Integrated Habitat Map – LISMaRC

The following summary points were extracted from the Executive Summary of the Phase I Pilot Area Final Report:

  • Integrating the analyses of spatial and seasonal variation of infaunal and epifaunal communities produced notable results. Of particular interest are the consistent patterns in high diversity of both infaunal and epifaunal taxa along the crest and slopes of Stratford Shoal as well as sloping environments to the southwest and southeast off the north shore of Long Island. These patterns persists using simple species richness (S) and Shannon diversity (H’) across seasons and despite sampling at fewer targeted blocks in the spring.
  • An integrated habitat map links acoustic patch types to mean bottom tidal stress and the defining ecological characteristics of infauna, epifauna, and biogenic features. Notable is the faunal response to the general gradient in grain size from acoustic patch types A to F (i.e., fine to coarse) along with the concomitant gradient of increasing tidal stress. The trend here is between these characteristics of the physical environment, the shifts in infaunal taxa, the shift from short-lived to long-lived fragile epifaunal species, and the shift from burrowed sediments to high coverage patches of biogenic shell.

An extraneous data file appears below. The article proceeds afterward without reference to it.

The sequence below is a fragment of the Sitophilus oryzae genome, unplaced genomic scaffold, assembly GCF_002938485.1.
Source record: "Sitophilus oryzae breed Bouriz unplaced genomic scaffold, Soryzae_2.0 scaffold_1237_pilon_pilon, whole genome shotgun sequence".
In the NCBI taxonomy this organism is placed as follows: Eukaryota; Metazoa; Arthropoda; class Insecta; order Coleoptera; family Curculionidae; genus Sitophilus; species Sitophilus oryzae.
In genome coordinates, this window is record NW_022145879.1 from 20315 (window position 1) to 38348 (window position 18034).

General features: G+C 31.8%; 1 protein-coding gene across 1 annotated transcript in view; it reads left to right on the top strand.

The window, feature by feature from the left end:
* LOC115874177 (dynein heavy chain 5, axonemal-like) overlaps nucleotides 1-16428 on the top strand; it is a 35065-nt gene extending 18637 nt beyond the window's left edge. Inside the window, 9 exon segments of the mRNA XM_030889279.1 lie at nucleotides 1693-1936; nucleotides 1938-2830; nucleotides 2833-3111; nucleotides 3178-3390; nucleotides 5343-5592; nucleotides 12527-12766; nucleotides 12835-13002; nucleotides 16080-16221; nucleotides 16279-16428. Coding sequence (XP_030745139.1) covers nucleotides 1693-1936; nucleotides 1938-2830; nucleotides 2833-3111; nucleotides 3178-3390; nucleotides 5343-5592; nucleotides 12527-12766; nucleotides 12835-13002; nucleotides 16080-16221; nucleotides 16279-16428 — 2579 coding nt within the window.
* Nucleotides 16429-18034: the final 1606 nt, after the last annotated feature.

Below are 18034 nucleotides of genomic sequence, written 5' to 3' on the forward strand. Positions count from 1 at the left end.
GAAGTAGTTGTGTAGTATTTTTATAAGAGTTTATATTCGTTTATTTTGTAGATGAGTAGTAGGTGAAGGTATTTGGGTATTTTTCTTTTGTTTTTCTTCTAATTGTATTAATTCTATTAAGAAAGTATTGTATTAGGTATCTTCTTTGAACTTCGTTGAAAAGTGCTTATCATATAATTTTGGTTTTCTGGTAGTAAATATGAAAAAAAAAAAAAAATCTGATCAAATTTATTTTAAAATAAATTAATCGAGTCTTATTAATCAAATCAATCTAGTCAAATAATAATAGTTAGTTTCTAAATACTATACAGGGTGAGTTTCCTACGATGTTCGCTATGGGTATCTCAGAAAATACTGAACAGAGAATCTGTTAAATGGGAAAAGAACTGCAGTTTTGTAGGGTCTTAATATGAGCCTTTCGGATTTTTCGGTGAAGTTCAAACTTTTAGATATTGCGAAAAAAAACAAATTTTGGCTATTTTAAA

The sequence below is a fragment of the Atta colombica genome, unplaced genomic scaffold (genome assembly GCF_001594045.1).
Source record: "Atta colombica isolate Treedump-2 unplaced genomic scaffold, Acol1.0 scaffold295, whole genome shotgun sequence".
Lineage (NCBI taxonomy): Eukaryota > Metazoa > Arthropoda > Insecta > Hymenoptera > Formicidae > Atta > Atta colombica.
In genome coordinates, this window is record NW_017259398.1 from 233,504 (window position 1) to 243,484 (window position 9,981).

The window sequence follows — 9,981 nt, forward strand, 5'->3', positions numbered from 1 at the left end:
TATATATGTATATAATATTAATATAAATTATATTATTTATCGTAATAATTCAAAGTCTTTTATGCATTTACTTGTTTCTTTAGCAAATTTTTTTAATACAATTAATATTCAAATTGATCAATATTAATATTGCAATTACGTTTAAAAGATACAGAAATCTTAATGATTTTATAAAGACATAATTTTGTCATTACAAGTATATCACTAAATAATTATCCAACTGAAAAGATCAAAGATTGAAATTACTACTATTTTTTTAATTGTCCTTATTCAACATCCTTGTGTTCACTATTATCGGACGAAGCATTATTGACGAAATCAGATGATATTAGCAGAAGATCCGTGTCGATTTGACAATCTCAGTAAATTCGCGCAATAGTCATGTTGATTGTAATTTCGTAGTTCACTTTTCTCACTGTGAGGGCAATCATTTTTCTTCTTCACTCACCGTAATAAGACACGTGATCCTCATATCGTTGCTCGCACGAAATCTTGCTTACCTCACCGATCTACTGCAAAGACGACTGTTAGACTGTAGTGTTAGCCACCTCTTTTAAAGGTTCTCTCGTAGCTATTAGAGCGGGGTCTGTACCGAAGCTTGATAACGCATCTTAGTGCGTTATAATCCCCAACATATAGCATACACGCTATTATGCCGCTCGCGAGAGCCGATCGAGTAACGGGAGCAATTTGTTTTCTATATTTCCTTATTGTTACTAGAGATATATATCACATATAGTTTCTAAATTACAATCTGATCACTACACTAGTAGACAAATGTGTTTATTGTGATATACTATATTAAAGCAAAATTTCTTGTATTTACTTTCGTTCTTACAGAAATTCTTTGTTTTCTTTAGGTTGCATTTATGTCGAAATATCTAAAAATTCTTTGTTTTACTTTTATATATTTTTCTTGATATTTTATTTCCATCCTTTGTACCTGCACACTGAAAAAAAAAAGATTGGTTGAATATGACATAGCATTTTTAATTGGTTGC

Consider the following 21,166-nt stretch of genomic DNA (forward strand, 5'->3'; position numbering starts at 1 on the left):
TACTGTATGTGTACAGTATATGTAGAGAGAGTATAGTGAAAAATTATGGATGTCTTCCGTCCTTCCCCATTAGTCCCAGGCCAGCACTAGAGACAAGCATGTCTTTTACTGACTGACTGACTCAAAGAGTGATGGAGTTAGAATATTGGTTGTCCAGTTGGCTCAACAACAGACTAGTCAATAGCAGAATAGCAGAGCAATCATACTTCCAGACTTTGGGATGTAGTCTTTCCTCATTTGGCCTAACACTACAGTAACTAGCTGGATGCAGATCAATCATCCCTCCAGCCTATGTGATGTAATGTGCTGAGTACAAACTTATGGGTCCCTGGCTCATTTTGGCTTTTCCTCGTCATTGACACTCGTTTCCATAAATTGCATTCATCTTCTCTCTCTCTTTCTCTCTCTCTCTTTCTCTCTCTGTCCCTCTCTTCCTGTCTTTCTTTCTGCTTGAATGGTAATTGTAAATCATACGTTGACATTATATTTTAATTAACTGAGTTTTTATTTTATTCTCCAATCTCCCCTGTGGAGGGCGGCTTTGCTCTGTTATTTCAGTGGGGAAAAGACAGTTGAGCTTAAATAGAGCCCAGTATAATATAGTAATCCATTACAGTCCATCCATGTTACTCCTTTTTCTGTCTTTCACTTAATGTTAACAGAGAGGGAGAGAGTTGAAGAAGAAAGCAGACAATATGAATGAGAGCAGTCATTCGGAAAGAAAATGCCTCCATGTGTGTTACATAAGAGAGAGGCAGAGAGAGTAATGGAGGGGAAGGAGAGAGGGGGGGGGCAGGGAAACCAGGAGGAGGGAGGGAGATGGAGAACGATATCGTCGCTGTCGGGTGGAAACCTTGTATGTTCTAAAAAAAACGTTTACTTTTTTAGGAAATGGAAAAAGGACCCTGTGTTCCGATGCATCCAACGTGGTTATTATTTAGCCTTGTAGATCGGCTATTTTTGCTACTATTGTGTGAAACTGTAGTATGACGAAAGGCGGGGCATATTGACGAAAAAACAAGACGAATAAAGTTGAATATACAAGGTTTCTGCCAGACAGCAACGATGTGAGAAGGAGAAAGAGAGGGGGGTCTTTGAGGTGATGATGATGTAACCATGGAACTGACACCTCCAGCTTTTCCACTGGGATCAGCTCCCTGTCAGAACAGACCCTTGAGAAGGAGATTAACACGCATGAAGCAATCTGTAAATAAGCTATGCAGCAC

• It is important to acknowledge that data to characterize infaunal and epifaunal communities was collected in fundamentally different ways (i.e., grabs versus imagery).
  • Therefore, comparisons between diversity measures for infauna and epifauna are relative. Future sampling effort should incorporate an element to better integrate epifauna with infauna for statistical comparisons, such as replicate airlift sampling of patch sizes comparable to grabs within each sampling block.

Here are some representative images from this section of the Final Report. Hover your mouse over the image to stop the scroll.

  • Fall 2012 integrated Infauna and Epifauna mean species richness


The Final Report and Appendixes can be found here: